The Basics of Beans
Store & Soak
How To Store Dried Beans
Dry beans should be stored at room temperature in covered containers. They will keep almost indefinitely. Do not keep dry beans in the refrigerator, the beans may absorb water and spoil before you use them. The plastic bags beans are packaged in are good for storage, if they are airtight. Once opened, the bag may be reclosed with a twist tie. For the longest storage life, keep beans in a glass or plastic container with a tight fitting lid.
Sorting beans means picking over the beans before cooking them. Remove small rocks, pieces of dirt, beans with holes or cavities, badly misshapen or wrinkled beans and those greatly undersized or discolored.
Washing is not part of the packing process because water would rehydrate the beans. Do not rinse beans until you are ready to soak or cook them.
The purpose of soaking is to begin rehydration before cooking, thereby reducing cooking time. During soaking, beans make up their lost water, increasing up to twice their dried size. Enough water must be used to keep the beans covered while soaking. Once rehydrated, beans cook in 1 to 3 hours, depending on the type of bean. There are basically two methods for soaking: long-soak and quick-soak. Both work equally well.
Long-soaking takes time and some advance planning, but needs very little effort. First, cover the beans with water at room temperature. Soak them overnight or for 8 to 10 hours. Keep the beans covered by water while soaking. Be sure the soak water is at room temperature. Hot water may cause the beans to sour. Cold water slows rehydration and the beans will take longer to cook. Cooking time will also be longer if beans are not soaked long enough – at least 8 hours. Beans soaked longer than 12 hours can absorb too much water and lose their characteristic texture and flavor.
Quick-soaking rehydrates dried beans in little more than 1 hour. Bring the beans and water for soaking to a boil. Boil for 2 minutes. Remove the beans from the heat and cover the pot. Let the beans stand in the soak water for 1 hour. At the end of the hour beans are ready to cook.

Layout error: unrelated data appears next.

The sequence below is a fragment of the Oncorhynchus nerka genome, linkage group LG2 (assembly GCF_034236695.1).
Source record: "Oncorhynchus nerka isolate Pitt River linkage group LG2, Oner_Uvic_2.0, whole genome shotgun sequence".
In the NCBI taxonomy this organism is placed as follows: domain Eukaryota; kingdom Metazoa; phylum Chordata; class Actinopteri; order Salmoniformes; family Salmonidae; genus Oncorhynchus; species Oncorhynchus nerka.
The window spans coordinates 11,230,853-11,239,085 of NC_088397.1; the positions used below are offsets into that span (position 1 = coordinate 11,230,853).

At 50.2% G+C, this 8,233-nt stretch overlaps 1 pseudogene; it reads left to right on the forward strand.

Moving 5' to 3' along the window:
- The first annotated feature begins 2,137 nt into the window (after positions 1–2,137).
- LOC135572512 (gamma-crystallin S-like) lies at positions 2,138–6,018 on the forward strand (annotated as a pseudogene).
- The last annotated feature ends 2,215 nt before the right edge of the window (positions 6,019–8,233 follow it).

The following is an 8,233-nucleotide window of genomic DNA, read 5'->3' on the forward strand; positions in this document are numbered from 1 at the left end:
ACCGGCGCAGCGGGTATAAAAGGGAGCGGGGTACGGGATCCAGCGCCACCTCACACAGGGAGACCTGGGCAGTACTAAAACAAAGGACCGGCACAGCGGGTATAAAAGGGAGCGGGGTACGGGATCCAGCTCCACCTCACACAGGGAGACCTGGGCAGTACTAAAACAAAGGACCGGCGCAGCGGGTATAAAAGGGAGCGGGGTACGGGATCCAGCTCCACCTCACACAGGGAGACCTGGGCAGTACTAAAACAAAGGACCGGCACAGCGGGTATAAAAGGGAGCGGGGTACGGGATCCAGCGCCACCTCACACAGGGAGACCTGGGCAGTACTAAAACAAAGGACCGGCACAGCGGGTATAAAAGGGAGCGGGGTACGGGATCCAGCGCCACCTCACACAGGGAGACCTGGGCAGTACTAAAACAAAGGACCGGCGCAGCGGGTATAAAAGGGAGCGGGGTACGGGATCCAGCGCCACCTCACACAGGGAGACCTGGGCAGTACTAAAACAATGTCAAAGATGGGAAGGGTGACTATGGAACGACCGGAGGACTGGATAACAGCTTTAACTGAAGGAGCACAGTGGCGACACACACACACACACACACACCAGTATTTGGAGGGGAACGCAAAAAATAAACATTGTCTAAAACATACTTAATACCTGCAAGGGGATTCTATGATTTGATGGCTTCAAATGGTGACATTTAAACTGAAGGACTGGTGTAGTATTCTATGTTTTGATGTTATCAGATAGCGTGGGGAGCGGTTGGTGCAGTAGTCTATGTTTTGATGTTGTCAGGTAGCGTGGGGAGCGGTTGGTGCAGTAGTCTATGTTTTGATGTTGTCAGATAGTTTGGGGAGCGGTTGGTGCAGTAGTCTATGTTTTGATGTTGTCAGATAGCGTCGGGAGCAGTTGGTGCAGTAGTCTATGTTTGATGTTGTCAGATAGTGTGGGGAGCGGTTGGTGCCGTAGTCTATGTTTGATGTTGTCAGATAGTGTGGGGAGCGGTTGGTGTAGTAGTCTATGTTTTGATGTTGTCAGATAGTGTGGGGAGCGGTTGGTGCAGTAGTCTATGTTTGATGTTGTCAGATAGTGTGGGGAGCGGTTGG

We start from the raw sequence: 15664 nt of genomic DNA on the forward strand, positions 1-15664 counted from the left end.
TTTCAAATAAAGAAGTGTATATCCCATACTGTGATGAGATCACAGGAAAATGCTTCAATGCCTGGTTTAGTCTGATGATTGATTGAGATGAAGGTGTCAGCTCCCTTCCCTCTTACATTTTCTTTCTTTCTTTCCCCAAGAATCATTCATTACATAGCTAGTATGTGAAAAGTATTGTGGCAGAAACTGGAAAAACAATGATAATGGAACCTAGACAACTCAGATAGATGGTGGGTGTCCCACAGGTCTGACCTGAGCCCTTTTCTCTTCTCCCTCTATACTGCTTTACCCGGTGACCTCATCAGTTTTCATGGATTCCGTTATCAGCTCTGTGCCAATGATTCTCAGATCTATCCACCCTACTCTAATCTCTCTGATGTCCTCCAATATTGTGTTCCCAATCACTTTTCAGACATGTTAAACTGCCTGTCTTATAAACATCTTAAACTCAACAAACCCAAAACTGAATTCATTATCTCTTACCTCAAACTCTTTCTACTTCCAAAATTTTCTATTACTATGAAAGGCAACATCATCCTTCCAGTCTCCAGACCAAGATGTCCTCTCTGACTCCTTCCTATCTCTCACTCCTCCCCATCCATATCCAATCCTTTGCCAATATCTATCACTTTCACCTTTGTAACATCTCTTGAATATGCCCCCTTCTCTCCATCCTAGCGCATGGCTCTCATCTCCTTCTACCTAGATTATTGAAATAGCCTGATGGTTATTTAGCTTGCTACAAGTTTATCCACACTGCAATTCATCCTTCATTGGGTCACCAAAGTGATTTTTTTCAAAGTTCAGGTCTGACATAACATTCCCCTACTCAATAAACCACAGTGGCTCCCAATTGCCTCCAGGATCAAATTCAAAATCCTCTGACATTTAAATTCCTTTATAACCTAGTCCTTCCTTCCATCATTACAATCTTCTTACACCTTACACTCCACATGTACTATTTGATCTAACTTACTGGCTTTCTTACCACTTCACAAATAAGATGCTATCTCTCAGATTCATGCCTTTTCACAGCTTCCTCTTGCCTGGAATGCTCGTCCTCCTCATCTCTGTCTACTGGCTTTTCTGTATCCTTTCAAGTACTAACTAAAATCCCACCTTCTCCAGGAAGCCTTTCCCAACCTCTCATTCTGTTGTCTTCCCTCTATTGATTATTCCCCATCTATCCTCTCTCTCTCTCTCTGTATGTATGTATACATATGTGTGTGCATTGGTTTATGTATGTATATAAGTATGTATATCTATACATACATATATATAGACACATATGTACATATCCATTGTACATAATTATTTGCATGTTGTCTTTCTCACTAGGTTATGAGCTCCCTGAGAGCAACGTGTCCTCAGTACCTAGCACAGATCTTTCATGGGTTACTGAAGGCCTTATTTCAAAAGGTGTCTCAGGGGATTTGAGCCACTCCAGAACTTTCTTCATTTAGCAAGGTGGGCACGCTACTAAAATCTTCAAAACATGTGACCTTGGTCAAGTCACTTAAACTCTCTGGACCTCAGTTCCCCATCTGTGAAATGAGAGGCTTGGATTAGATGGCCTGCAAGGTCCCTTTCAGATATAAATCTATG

Note: The longer soaking time is recommended to allow a greater amount of sugar to dissolve, thus helping the beans to be more easily digested.
To Discard Soak Water or Not
Some people are more susceptible than others to the discomforts of the gas, or flatulence, sometimes caused by eating beans. Flatulence occurs when bacteria normally found in the digestive tract reacts on certain chemical compounds in beans. Some are water-soluble and will be partially removed when the bean soak water is discarded. Current research shows that only small amounts of nutrients are lost when soaking. For many people, the discomfort avoided by discarding the soak water is more important than the small amount of nutritional benefits from using it.
Some cooks suggest adding a small amount of baking soda to the cooking water to soften it. Amounts of baking soda over 1/8 teaspoon per cup of beans may destroy the thiamine (Vitamin B1) in beans. Thiamine is a valuable nutrient and one reason why beans have a reputation for being nutritious. If you have hard water and are in doubt as to whether or not to use baking soda, buy purified bottled drinking water – not distilled water – for soaking and cooking beans.